Sign in to follow this  
Followers 0

Aircraft Review : Carenado C340 II HD Series

4 posts in this topic




Carenado has released another big twin engined aircraft for X-Plane in the form of the Cessna C340 II HD Series.

It is a size larger than the other twins from Carenado in the form of the B58 Baron and the PA 34 Seneca II and at a distance or a glance could be easily mistaken for the X-Plane default GA Beechcraft King Air C90B (The same livery does not help in the confusion) - Come in closer and it is in no doubt a Cessna.


Carenado has the special ability to somehow make every one of their releases unique, every aircraft has a slightly different feel and layout that signifies the real aircraft, That is the aim of simulation of course, but how hard is that to reproduce on a computer screen, It is with only skill and the pure detail that Carenado can produce such reproductions that are almost micro versions of the real aircraft.

The C340 II is a larger-class size of the Cessna 310, seating is revised from 4 seats to 6 seats, and the wings were adapted from the C414, the aircraft was pressurized (The unpressureized version is the C335) and it was powered by two Continental TSIO-520-NB engines of 310hp (233 kW) each.

Production on the 340 began in 1969 and the first aircraft was delivered in 1971, a crash during flight testing was a small setback to the program. Production was from 1971 to 1984 with 1351 deliveries.
The original version was the C340A, The C340 II and the C340 III are only different in the types of avionics suites fitted in each aircraft.

Carenado C340 II HD Series (Download and Installation)
Download 260mb
Installed 315mb

Installation is very simple in that you download and unzip the file and then deposit the file in your General Aviation folder.
There are two platform versions included for both X-Plane10 (With HDR lighting) and X-Plane9.

The C340 is part of the HD Series that has the higher resolution textures (2048 x 2048), but are also refined to give the best performance even on lower performance computers, thoughout the textures are extremely clear and of very high quality.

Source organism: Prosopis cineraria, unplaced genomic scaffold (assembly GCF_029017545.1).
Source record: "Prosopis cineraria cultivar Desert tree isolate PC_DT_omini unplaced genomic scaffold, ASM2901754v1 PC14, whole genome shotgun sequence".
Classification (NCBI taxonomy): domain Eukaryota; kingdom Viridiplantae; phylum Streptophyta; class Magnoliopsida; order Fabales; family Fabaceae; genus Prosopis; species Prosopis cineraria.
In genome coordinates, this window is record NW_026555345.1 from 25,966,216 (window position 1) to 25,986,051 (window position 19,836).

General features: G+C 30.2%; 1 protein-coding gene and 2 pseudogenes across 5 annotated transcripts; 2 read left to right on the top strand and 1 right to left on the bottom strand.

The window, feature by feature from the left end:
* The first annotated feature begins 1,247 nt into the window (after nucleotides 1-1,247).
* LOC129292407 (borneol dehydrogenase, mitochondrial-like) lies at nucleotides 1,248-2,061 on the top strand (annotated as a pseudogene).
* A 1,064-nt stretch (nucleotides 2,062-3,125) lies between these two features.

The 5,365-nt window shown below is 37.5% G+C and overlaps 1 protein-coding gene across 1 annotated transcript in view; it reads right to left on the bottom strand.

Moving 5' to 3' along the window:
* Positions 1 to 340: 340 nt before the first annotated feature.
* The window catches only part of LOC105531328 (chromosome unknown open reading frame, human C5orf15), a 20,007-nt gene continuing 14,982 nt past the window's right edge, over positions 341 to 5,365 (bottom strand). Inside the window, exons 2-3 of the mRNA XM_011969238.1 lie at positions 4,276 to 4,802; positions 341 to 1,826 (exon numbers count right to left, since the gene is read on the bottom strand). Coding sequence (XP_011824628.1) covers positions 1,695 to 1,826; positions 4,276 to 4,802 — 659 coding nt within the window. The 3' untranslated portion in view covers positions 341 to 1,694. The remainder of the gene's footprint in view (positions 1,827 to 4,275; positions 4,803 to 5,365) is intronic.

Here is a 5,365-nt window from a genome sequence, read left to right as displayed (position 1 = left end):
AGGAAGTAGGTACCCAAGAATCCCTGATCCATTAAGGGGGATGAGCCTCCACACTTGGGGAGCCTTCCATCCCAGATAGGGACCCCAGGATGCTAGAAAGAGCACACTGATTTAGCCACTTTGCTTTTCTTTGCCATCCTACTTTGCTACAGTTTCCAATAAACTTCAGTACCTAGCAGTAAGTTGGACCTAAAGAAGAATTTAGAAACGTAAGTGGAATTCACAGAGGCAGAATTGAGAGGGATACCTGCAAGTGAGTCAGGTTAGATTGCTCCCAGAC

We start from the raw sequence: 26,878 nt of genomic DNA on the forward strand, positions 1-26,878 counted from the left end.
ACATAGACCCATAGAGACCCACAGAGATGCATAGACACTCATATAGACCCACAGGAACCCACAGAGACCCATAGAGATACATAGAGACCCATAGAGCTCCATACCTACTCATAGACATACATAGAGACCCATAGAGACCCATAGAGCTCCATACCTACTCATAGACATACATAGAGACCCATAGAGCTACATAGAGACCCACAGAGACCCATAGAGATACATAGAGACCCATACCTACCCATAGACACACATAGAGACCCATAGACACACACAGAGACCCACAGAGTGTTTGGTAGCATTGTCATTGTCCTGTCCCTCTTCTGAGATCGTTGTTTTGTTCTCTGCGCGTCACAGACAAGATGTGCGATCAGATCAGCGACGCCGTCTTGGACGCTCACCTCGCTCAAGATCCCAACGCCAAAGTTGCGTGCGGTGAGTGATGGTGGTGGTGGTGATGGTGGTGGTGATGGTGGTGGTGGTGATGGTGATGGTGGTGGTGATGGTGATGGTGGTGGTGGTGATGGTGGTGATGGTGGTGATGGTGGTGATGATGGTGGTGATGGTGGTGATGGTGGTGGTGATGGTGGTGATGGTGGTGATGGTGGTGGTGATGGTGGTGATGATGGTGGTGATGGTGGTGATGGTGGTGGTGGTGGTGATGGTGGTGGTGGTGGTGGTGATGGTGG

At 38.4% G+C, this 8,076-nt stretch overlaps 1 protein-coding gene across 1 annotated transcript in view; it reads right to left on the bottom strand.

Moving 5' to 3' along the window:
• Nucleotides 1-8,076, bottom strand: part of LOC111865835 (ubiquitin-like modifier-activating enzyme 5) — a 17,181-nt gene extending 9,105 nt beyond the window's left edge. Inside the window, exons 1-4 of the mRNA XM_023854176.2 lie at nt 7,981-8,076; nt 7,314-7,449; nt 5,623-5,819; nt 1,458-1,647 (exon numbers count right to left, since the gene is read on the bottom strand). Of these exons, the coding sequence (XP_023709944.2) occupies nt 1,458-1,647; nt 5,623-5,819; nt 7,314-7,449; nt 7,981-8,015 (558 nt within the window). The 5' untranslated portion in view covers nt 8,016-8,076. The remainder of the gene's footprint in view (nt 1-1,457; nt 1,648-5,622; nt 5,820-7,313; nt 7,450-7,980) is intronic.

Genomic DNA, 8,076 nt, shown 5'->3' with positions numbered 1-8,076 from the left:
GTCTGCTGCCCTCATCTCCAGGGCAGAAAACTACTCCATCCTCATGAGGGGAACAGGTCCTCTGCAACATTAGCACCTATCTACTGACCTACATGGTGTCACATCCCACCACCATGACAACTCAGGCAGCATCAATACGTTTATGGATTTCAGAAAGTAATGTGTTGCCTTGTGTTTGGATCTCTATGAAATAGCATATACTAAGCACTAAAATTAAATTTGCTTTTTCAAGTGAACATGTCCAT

First Impressions and Outside Details
The C340 is a very clean skin design, mainly because there is only one door on the left rear, the aircraft is dominated by those large wingtip fuel tanks, they are not just extra supplementary tanks but the main fuel tanks for the aircraft.



Detailing is extraordinary good, all the landing gear (NLG) and (MLG) is perfectly realized, with a shin guard on the nose-wheel. Wear and tear is minimal but with weathering is so good it is hard to fault.

The airframe is has all the required various vents, fins, pitot-tubes and aerials all over the aircraft, the aerials are rubbery excellent and move with any wind force. The De-Icing tubes are also well noticeable in the front of the main cockpit windows.
Glass is well represented, you can in the options select if you want the reflective (dark green) or the clear clean window view, the winglighting (Nav, Strobe) is in-cased in a glass shell that shows the care and detail that goes into these aircraft.



Carenado provides three types of popout Menus, that are located on the lower left of the screen.

C - Camera: Is the standard set of Carenado views including a point of view slider.
O - Options: which includes, Window reflections, Static Elements, Passenger Door (open and close), Left and Right Wing Baggage lockers (Storage), Left and Right Nose Baggage lockers (Storage).
A - Autopilot: The Autopilot controls popout for ease of use, useable inside the cabin and external.

All the Options are highly usable, and quite clever in detail, however I don’t know if I would want my Gucci Suitcases so close to those hot engines?



Interior and Instrument panels
The interior is first class and the aircraft has had the all leather interior option selected. There is a crafted wood pull-out animated table on the right side of the cabin, that compliments the four rear club seating arrangement, there are two packages sighted behind the rear seats as well.

Every item is weathered and worn, the front seats need a really good clean, and are showing their age, the carpet is simply beautifully filthy and dirty ( I mean in real life would you buy an aircraft this dirty?)
But for simulation it is simply the best of the best in detail


The main panel is the best workplace available and fully functional in detail. Power off you can see the layout.


Power on and dials and screens show depth and their 3d design, the weather map has a rainbow function to to note the instrument is on. Left and right flying controls and instrumentation.


All standard six instruments are as detailed as the original items, and a warning and item activation panel is noteworthy on the lower left. Twin engine starter buttons and fuel primer is excellent (no fuel prime then no start!), but I couldn’t find the aircraft key?
There is a radar height dial and a twin engine digital readout that is very accurate. There is a ELT (Distress radio beacon) that is very nice to turn on but does not really do anything but flash a red light (the same beacon is the one that recently went on fire in the Ethiopian Dreamliner at Heathrow?).